Project Zanzibar: A Portable and Flexible Tangible Interaction Platform

Nicolas Villar, Daniel Cletheroe, Greg Saul, Christian Holz, Oscar Salandin, Tim Regan, Misha Sra, Hui-Shyong Yeo, William Field, Haiyan Zhang

2018 ACM Conference on Human Factors in Computing Systems (CHI) |

Published by ACM

Best paper award

We present Project Zanzibar, a flexible mat that locates, uniquely identifies, and communicates with tangible objects placed on its surface, as well as senses a user’s touch and hover gestures. We describe the underlying technical contributions: efficient and localised Near Field Communication (NFC) over a large surface area; object tracking combining NFC signal strength and capacitive footprint detection, and manufacturing techniques for a rollable device form-factor that enables portability, while providing a sizable interaction area when unrolled. In addition, we detail design patterns for tangibles of varying complexity and interactive capabilities, including the ability to sense orientation on the mat, harvest power, provide additional input and output, stack, or extend sensing outside the bounds of the mat. Capabilities and interaction modalities are illustrated with self-generated applications. Finally, we report on the experience of professional game developers building novel physical/digital experiences using the platform.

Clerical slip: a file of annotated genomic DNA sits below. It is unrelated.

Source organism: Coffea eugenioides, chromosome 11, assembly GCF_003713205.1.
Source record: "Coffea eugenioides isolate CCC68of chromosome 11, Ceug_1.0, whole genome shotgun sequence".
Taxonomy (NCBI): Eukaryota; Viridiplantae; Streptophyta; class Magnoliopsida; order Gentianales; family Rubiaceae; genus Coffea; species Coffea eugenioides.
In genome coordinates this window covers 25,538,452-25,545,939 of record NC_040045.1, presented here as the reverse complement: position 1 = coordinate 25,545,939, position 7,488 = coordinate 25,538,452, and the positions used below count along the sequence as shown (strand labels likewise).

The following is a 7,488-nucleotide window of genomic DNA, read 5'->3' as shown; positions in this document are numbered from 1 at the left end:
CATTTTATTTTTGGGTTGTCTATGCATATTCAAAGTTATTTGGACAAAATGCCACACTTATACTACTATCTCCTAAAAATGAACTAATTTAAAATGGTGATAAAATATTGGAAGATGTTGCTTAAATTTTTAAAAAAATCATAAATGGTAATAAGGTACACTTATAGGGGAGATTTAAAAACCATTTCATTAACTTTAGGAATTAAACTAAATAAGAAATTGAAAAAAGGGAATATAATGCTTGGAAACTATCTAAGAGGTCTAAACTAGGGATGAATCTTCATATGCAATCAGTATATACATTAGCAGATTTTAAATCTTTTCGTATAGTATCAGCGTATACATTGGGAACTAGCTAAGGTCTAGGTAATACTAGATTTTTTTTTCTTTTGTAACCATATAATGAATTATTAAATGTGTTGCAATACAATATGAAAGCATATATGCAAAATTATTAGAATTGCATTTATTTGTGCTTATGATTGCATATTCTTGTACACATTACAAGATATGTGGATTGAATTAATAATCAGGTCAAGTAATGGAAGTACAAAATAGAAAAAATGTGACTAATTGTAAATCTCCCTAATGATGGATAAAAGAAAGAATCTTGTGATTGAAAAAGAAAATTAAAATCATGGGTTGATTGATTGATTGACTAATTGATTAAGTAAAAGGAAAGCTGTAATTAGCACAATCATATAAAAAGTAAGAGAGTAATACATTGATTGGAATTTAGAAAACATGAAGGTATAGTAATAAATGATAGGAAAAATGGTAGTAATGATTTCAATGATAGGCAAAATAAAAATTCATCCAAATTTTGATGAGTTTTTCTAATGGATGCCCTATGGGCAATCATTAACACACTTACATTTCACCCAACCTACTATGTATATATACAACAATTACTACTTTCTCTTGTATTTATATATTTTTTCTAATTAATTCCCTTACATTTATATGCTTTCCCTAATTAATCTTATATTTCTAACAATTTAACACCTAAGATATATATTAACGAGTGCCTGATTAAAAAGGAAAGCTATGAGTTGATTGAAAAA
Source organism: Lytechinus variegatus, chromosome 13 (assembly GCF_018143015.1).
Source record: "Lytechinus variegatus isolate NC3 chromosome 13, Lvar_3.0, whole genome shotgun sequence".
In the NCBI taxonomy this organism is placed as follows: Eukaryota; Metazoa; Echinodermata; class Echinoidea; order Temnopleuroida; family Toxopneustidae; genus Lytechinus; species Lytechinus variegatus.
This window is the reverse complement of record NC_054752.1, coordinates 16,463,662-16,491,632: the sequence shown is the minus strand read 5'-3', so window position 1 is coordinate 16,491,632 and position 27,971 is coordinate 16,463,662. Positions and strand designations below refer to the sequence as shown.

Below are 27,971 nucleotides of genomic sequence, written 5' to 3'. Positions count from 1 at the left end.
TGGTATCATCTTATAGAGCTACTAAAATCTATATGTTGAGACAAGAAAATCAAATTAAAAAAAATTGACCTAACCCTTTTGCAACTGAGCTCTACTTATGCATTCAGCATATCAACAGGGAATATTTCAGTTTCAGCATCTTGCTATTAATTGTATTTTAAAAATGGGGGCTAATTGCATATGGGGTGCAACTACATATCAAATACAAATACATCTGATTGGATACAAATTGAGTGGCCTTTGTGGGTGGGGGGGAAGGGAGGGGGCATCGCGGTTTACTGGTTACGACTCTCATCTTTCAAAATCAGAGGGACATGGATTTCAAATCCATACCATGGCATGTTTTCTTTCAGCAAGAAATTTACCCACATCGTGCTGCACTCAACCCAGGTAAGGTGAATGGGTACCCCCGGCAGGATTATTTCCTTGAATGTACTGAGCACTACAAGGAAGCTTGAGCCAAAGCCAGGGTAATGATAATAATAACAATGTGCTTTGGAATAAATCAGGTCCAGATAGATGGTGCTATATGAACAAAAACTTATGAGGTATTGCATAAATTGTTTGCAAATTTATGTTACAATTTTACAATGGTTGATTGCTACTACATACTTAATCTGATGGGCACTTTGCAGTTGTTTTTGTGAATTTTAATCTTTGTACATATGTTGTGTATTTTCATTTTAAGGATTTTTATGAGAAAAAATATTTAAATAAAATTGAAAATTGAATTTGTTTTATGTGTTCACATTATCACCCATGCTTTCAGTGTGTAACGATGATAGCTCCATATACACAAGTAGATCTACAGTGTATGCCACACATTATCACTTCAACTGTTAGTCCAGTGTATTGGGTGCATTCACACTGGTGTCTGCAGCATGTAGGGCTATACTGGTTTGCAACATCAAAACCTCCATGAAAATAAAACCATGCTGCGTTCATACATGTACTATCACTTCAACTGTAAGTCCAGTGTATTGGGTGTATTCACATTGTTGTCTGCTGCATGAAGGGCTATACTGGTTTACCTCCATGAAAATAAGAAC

Project Zanzibar: A Portable and Flexible Tangible Interaction Platform

Project Zanzibar, a completely new sensing platform in the form of a flexible, portable mat that has the ability to locate, sense and communicate with objects as well as sense a user’s touch. The Project Zanzibar mat combines capacitive sensing and Near Field Communication (NFC) in a novel way, enabling multitouch and hover gesture input to coexist with physical object manipulation and control. The Project Zanzibar research platform also introduces the power of portability in a tangible user interface because rather than provide its own display, it takes advantage of existing devices such as tablets. Roll it up, stow it and break it out at a picnic or on a train trip. Or in any room in the house that has a screen.